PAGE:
There are many Enlightenment ideals in the Declaration of Independence. One is the idea that all people are entitled to certain rights just by virtue of being human. Another is the belief that a government’s legitimacy comes from the consent of the governed. Finally, the Declaration of Independence incorporates the Enlightenment idea that a government’s main purpose is to protect the rights of the people.
The Declaration of Independence draws heavily on the ideas of Enlightenment thinkers such as John Locke. Much of what Jefferson wrote in the Declaration comes direct from Locke’s ideas about government. Let us look at three examples of this.
First, the Declaration of Independence says that people have certain rights just because they are people. These rights are not given to them by the government and cannot be taken away from them. They have these rights simply because they are human. This is a major idea of the Enlightenment.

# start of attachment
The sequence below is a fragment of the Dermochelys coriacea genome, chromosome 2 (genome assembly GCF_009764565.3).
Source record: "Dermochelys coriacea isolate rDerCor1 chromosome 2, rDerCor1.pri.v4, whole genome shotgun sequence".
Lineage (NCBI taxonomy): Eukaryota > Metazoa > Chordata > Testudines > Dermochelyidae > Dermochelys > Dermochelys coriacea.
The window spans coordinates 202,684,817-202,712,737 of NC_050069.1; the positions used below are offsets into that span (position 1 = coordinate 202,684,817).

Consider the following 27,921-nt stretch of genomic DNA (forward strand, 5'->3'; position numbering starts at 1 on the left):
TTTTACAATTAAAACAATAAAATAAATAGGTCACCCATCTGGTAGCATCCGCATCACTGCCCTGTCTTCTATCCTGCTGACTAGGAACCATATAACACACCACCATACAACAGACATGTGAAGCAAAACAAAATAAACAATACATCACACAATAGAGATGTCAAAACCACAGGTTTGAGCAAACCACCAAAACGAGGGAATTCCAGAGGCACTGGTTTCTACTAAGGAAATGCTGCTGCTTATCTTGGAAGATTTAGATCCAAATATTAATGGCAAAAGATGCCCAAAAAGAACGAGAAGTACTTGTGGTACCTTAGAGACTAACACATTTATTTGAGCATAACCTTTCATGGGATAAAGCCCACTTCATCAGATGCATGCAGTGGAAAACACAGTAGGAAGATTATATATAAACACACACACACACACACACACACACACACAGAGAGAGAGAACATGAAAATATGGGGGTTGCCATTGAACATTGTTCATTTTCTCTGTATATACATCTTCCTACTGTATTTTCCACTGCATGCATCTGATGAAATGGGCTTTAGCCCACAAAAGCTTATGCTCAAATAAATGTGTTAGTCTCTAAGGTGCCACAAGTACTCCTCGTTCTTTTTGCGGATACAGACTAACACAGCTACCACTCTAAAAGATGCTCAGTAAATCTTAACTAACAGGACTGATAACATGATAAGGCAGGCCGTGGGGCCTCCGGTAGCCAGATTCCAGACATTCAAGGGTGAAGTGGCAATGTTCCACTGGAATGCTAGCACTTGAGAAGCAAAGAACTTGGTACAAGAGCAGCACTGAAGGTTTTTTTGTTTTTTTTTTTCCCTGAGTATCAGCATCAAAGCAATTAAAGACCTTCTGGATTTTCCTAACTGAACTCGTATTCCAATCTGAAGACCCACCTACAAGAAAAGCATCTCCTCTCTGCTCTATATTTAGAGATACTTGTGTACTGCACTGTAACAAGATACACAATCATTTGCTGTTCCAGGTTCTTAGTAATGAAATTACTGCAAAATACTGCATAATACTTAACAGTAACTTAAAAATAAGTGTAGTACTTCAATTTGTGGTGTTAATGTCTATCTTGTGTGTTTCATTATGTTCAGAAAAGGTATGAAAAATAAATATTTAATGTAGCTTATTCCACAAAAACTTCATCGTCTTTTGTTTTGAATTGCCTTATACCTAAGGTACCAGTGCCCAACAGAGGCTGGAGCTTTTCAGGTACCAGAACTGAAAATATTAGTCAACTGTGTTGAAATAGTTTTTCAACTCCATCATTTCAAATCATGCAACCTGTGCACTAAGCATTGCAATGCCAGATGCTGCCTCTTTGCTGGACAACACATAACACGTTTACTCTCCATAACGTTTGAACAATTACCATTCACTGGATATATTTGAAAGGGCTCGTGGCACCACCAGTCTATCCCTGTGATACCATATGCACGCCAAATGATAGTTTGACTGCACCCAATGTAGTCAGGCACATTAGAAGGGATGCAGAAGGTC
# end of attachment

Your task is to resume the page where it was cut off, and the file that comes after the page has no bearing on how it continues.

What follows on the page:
Second, the Declaration of Independence says that a government is only legitimate if the people consent to be ruled by it. It is possible for a government to force its will on the people, but that government is not a legitimate government and it has no right to rule the people. Enlightenment thinkers wondered why governments had the right to rule people. They did not believe that kings had a divine right to rule. Instead, they believed that governments were legitimate if the people agreed to be ruled by those governments. This idea is found in the Declaration as well.
Finally, the Declaration of Independence says that the only reason to have government is to protect the rights of the people. This, too, comes from the Enlightenment. Enlightenment thinkers did not think that governments should exist to give power to kings. Instead, governments should exist to protect their citizens. This is the third Enlightenment idea found in the Declaration of Independence.